The same was true of Hare's play about the railways, The Permanent Way (2003), which deployed the verbatim evidence of survivors, engineers and civil servants in the wake of the scandal of four major crashes in six years. He is riled when people dismiss it as a mere documentary: "They seem to have trouble with the idea that you might use real-life material to pursue artistic ends that are just as rich in allusion and suggestiveness as purely private material.
"After The Permanent Way, my plays at the National about Iraq and the financial crisis, Stuff Happens (2004) and The Power of Yes (2009), were progressively more stylistically ambitious. And the fact that nobody notices you are doing this makes you want to shoot yourself! They say, 'Oh, I can read about all that in a newspaper'. And I say to myself, 'Do you know nothing?!'"
This passion drives him crazy but also into print, where he has long delivered polemical essays and moving appreciations of his peers such as Osborne and Pinter and even the retiring Archbishop of Canterbury, Dr Rowan Williams, whom his own warring church has "wasted", he reckons, in arguments about women bishops and gay marriages.
"Rowan is a man with so much to offer, with an artistic gift of going to the heart of things. I heard his sermon on the death of Harry Patch, the last surviving First World War veteran, and it made me cry. He said that we shall continue to know about the First World War but we shall know about it in a different way, because the one certain thing now is that we won't know about it at first hand."
There's a sense in which South Downs, like several other Hare pieces, acknowledges his own generation's recovery from, or reaction to, the Second World War. "It was a natural historical process in our lives that we should end the war, end the empire, and then dismantle the institutions of empire. We may have been young and naive but a lot of people believed this was going to happen. A highly intelligent politician like Tony Crosland could say, 'I'm going to close every fucking grammar school in the country'."
How times change. And Hare, who has been married to his second wife, the fashion designer Nicole Farhi, for 20 years (he has three grown-up children, including twins, with his first wife, the television producer Margaret Matheson), was knighted in the first flush of the New Labour government in 1998. Surely, given his blistering disillusion with Tony Blair and the war in Iraq, he must have considered returning, or disowning, the honour?
"No. I would regret it if I'd written less radically, or written less well, and neither of those two things has happened." And does it help with restaurant bookings? "It's so much the opposite. The first time I tried it on with British Airways, I got bumped... So no, no regrets. I think returning awards is a rather futile gesture."
His essays and lectures are always bracing, but why does he feel he has to justify himself so often? "I don't like doing it. I only write about myself when I feel I have to explain what I'm trying to do. I much prefer – and I've always loved best – those moments in my life when I've felt part of something bigger: Portable Theatre when it was part of the fringe movement, Joint Stock which I founded with Max Stafford-Clark and William Gaskill, or at the BBC in Birmingham when I was allowed to make a film for the first time."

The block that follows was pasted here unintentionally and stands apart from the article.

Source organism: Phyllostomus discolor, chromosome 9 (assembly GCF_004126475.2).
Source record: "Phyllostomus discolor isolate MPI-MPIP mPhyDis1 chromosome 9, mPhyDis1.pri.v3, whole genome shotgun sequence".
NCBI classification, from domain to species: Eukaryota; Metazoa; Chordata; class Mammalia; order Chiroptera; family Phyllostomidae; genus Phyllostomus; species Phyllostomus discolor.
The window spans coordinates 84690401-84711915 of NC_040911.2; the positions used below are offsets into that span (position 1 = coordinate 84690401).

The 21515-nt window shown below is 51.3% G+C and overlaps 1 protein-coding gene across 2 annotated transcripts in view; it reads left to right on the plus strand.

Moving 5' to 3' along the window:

It sounds easy for him to say this, but he confesses himself less than delighted with the "professionalisation" of playwriting. "There are an awful lot of young people who now think of playwriting as a career. We never thought like that when we started, and I still don't. Playwrights say they have five plays to write... Well, there can only be one thing you are absolutely desperate to say at any one time. And if you're not desperate to say it, don't say it!"
He puts his head above the parapet and leaves it there. In this, he is wholly admirable, even courageous. As he once said to me – "It is hard, and very lonely, being a writer. It is much easier, as you must know, to be a critic."
'South Downs'/'The Browning Version', Harold Pinter Theatre, London (0844 871 7627) to 21 July
A life in theatre: Five of the best
After running the fringe company Portable Theatre with his friends Howard Brenton and Tony Bicât, Hare went solo with this play, a microcosm of England set in a girls' public school and openly influenced by Germaine Greer's 'The Female Eunuch'.
Hare has always operated best when he feels "part of something" and 'Fanshen', wittily adapted from William Hinton's classic book with the newly formed Joint Stock company, was the first, and best play, about the Chinese Revolution, and a statement of theatrical philosophy, too.
The Secret Rapture (1988)
A companion piece to 'Plenty' in which the "good" sister (the other is like Edwina Currie) stalks a Thatcherite scenario of greed and state-licensed versions of Tory Christianity. Best line: "We try to do business the way Jesus would have done it."
Perfect Hare play in an encounter between a wealthy restaurant entrepreneur and a dedicated teacher whose affair ended when his wife (now dead) first learned of it. Michael Gambon, then Bill Nighy, gave differently definitive performances.
Amy's View (1997)
One of the best of all "defence of the theatre" plays, which has entered the repertoire after Judi Dench's performance as a West End actress down on her luck. The evening bristled with as many good jokes as combative ideas, especially about the media.